Returning To Work
Many retirees choose to return to work in retirement. If work is part of your retirement plan, you should consider how that work may affect your retirement benefit. Returning to work outside the OPERS system will have no effect on your OPERS benefits. To begin the process of returning to work, you and your employer need to complete the Post Retirement Employment form (Form 515-117B). This informs OPERS of your beginning date of employment, original retirement date and whether you will receive your retirement benefits while working or waive them. If you return to work for an OPERS-participating employer, certain conditions apply:
Returning to work with the same employer
Pre-arranged employment prohibited
Returning to work with a different OPERS participating employer
Contributions and Service Credit
Those returning to work for a participating employer must participate in OPERS by paying contributions no matter how many hours they work or the nature of the work (temporary, seasonal, permanent, etc.). Retirees continue to accrue service credit while they work for a participating employer, and the additional credit may increase their retirement benefits.
Independent contractors do not participate in OPERS, but before a participating employer hires an OPERS retiree as an independent contractor, they must submit a copy of that contract to OPERS for review. The determination of whether or not an employee is an independent contractor for the purpose of participation in OPERS will be made solely by OPERS.
Upon returning to work, the retiree must complete a form entitled Post-Retirement Employment and choose either to (1) continue receiving retirement benefits, or (2) waive the receipt of benefits while employed. The rules governing retirees returning to work are addressed below.
Receiving OPERS Benefits While Working
The federal earnings limitation applies only to OPERS retirees who meet both of the following conditions:
- The retiree returns to work for an OPERS participating employer; and,
- The retiree is younger than full, normal retirement age set by the Social Security Administration (SSA).
The 2024 earnings limitation is applied in the following manner:
- If you will not reach the SSA normal retirement age in 2024, you can earn $22,320 with an OPERS participating employer.
- If you will reach the SSA normal retirement age in 2024, you will be able to earn $59,520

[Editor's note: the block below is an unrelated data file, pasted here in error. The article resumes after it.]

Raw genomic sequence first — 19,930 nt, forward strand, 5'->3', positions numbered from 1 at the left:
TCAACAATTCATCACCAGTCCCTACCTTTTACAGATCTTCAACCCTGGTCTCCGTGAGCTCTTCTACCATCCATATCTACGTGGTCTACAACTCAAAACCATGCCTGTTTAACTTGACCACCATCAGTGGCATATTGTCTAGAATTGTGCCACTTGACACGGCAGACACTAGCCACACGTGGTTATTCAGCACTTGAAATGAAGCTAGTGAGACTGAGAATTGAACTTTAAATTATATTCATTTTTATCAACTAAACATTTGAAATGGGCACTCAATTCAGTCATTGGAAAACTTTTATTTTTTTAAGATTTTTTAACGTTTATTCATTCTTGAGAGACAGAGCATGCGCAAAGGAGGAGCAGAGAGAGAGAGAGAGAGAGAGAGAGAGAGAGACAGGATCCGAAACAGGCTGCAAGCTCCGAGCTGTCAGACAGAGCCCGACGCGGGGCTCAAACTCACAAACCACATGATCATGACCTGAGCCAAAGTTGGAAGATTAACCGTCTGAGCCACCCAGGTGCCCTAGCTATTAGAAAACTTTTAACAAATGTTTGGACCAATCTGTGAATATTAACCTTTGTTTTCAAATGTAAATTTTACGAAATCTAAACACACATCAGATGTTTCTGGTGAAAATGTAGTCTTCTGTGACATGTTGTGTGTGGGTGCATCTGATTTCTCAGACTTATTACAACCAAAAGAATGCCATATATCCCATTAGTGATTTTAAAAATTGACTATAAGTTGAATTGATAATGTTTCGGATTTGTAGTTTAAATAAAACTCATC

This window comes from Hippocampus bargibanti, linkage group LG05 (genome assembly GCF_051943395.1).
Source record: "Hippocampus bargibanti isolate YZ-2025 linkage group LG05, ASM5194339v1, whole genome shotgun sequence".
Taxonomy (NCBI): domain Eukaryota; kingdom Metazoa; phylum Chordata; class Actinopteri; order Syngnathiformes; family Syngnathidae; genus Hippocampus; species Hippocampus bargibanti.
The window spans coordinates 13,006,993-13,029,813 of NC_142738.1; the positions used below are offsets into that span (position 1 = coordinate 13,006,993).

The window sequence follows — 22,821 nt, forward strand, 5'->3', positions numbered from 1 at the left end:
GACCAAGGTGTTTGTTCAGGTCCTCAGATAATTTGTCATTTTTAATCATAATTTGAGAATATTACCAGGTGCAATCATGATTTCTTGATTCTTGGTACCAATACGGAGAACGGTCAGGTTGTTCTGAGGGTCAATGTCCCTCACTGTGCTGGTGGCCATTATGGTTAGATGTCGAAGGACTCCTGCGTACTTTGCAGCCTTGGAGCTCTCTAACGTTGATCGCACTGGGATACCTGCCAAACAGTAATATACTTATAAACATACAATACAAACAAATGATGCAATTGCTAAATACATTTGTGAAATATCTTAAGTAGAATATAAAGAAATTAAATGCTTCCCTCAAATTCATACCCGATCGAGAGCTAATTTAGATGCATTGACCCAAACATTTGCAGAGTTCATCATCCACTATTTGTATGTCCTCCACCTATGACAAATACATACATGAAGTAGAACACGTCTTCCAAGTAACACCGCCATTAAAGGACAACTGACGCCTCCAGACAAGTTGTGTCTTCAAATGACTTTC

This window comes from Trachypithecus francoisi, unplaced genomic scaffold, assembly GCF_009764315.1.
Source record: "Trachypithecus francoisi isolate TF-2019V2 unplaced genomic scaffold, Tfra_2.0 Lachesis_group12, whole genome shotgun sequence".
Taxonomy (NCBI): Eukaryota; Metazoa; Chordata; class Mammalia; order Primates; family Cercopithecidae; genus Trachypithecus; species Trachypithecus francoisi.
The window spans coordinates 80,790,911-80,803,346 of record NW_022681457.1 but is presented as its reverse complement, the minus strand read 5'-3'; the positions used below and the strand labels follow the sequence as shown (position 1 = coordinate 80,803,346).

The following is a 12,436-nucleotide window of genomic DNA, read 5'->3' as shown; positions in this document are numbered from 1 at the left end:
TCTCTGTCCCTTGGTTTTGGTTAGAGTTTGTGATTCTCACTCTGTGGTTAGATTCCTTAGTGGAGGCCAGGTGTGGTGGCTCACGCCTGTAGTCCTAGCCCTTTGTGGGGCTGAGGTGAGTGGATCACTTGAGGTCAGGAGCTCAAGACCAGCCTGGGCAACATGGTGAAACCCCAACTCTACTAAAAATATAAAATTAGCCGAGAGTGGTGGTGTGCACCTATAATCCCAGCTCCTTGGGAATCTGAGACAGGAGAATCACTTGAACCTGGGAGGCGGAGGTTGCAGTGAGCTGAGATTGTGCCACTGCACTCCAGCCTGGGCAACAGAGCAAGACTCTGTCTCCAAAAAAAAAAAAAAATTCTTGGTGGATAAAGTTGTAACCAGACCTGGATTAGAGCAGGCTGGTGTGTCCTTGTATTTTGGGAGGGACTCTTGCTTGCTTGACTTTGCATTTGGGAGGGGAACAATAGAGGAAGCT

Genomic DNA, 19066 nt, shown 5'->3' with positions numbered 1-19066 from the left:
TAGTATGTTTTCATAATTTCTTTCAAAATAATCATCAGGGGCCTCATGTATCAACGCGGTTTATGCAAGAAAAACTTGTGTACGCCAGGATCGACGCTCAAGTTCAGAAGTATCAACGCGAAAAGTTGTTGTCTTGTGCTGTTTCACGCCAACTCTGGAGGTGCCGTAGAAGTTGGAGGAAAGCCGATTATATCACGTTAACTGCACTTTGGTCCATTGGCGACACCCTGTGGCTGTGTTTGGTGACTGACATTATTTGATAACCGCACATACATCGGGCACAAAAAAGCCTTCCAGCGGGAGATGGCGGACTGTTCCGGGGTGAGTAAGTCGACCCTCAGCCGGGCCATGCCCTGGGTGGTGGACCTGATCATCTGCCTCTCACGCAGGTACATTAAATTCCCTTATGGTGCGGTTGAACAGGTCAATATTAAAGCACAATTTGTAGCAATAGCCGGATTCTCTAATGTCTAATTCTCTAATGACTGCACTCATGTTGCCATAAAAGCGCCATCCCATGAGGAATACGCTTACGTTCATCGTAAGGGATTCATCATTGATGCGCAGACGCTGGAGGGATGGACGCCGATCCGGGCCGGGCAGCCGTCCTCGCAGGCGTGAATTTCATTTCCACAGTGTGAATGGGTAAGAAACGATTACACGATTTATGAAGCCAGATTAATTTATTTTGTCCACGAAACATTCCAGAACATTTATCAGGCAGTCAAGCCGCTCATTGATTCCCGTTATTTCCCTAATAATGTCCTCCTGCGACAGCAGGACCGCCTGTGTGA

- Once you reach the full SSA normal retirement age, there is no limit on earnings. The chart below provides your Social Security normal retirement age based on the year you were born.
|Social Security – Normal Retirement Age
|Year of Birth
|1937 and prior
|65 and 2 months
|65 and 4 months
|65 and 6 months
|65 and 8 months
|65 and 10 months
|66 and 2 months
|66 and 4 months
|66 and 6 months
|66 and 8 months
|66 and 10 months
|1960 and after
|Note: Persons born on January 1 of any year should refer to the normal retirement age of the previous year.
If you exceed your earnings limit during the calendar year, your benefit will stop for the remainder of that year. You may resume those benefits when the new calendar year begins, and you will have a new earnings limit. Be aware that wages will fall under the calendar year in which the paycheck is issued, regardless of when the wages were earned. For example:
- If you work in December but are not issued a check for that work until January, those earnings would fall under your earnings for the new year.
By state law, the earnings limitations for retirees that have returned to work with an OPERS participating employer are linked to the amounts allowable as wages or earnings by the Social Security Administration in any calendar year. The information above is based upon the amounts established by the Social Security Administration. The full retirement age will increase over time.
Increase in Benefits
Waiving OPERS Benefits While Working
A retiree can decide to stop receiving his or her retirement benefits completely while employed with a participating OPERS employer. In such a case, no earnings limitations apply, and the retiree may retire for a second time after accruing the equivalent of 36 consecutive months of full-time service credit (6,228 hours). All the retiree’s service credit (before and after retirement) and final average salary will be recalculated based upon the law governing this System at the time of the retiree’s second retirement. When the retiree retires the second time, he or she may also reselect a retirement option.
Retirees who return to work and waive their benefits but do not work the 36 months required to re-retire are entitled to have their benefits increased under the method used for retirees who received benefits while working.
IMPORTANT: Members selecting the Medicare Gap Benefit Option may not waive benefits and retire a second time.